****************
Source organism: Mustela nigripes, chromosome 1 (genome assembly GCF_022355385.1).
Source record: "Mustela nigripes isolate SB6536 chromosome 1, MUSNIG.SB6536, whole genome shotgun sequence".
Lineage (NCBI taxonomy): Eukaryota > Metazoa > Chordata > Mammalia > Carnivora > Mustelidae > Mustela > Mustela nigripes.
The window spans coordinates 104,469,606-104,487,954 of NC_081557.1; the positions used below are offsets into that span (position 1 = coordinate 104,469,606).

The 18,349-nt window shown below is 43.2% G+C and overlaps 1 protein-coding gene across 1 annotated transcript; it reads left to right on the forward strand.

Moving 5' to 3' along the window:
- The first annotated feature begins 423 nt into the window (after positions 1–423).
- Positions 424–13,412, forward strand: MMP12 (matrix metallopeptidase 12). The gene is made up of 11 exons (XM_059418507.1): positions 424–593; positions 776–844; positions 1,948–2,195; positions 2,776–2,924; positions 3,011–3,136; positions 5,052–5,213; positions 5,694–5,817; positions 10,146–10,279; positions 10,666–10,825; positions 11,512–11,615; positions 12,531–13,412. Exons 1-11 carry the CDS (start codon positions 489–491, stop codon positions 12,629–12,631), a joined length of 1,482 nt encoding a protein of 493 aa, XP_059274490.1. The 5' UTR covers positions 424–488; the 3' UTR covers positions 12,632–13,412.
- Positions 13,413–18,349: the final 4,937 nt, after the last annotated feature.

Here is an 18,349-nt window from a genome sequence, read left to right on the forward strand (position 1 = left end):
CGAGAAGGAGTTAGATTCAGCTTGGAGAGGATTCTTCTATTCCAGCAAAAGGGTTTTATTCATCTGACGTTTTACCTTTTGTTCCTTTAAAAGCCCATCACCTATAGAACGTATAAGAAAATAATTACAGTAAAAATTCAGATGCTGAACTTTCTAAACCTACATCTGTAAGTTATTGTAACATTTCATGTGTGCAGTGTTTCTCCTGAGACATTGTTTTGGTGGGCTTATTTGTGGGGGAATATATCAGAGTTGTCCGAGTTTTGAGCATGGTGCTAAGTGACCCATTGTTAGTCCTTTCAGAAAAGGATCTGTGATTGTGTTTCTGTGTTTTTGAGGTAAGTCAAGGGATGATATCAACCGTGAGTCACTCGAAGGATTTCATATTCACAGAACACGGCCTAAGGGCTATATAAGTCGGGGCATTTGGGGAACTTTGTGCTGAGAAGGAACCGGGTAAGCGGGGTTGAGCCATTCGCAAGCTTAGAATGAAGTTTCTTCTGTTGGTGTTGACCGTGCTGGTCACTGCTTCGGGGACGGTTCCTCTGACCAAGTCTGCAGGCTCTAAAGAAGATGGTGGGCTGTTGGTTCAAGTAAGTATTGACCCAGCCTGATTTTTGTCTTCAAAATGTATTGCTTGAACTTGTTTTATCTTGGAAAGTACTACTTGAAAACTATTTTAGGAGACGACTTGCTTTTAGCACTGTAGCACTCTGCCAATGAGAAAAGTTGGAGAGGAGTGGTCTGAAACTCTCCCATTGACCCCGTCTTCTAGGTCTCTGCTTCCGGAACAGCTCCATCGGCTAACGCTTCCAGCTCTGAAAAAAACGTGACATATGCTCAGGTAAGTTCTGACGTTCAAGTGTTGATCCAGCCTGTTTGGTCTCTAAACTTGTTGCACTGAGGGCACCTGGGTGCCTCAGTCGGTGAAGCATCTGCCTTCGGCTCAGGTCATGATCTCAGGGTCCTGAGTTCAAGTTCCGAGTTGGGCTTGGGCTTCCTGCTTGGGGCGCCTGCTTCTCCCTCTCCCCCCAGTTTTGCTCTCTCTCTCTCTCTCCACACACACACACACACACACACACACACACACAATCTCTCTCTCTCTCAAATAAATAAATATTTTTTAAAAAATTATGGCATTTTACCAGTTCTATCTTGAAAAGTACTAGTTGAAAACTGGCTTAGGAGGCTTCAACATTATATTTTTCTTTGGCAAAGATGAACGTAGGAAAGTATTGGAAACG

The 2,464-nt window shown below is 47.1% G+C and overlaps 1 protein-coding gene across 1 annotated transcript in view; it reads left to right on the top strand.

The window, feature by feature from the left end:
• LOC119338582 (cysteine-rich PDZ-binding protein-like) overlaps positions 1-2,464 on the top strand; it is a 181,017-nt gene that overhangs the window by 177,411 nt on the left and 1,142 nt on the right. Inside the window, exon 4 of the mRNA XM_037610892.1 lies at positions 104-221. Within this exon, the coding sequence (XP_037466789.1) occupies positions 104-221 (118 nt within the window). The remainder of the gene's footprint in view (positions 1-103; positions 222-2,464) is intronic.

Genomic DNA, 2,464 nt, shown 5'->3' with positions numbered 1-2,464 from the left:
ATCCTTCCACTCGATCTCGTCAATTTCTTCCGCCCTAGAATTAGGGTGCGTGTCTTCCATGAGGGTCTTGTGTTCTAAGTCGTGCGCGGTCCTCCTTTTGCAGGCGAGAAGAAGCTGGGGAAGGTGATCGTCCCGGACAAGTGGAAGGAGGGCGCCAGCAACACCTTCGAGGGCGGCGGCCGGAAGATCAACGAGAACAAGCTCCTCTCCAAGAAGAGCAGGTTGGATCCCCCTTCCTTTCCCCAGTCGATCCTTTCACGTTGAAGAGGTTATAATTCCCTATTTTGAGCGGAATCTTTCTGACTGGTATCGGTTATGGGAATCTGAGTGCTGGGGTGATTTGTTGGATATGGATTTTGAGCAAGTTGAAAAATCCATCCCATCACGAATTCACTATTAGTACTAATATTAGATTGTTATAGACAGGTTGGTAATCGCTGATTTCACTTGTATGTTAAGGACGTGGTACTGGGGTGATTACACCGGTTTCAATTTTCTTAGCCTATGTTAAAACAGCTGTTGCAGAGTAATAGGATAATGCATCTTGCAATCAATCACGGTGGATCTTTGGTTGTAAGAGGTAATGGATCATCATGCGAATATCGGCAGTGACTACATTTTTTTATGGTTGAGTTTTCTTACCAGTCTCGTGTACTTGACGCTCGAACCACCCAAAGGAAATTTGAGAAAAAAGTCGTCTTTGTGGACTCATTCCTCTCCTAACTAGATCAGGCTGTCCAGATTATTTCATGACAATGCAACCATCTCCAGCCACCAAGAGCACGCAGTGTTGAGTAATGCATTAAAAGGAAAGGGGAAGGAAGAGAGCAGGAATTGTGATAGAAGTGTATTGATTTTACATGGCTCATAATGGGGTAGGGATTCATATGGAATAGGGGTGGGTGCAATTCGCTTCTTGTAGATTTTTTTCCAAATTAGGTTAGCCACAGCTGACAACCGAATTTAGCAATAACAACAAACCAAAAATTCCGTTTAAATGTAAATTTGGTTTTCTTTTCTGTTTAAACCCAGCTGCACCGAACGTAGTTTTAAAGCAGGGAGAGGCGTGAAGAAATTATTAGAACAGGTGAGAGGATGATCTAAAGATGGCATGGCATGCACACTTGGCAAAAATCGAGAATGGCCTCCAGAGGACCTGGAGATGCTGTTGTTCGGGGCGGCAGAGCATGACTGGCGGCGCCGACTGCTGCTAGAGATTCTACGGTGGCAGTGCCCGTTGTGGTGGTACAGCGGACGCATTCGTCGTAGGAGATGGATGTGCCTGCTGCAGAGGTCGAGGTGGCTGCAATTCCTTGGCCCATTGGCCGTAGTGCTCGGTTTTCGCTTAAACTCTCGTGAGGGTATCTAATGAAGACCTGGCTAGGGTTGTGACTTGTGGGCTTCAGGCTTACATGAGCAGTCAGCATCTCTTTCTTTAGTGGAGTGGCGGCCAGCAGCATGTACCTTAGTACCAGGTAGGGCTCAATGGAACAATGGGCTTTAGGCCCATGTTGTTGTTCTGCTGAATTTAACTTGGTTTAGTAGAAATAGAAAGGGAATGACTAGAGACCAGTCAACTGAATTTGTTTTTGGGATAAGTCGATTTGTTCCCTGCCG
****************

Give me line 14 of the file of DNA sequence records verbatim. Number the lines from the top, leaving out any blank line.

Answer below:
• LOC119338582 (cysteine-rich PDZ-binding protein-like) overlaps positions 1-2,464 on the top strand; it is a 181,017-nt gene that overhangs the window by 177,411 nt on the left and 1,142 nt on the right. Inside the window, exon 4 of the mRNA XM_037610892.1 lies at positions 104-221. Within this exon, the coding sequence (XP_037466789.1) occupies positions 104-221 (118 nt within the window). The remainder of the gene's footprint in view (positions 1-103; positions 222-2,464) is intronic.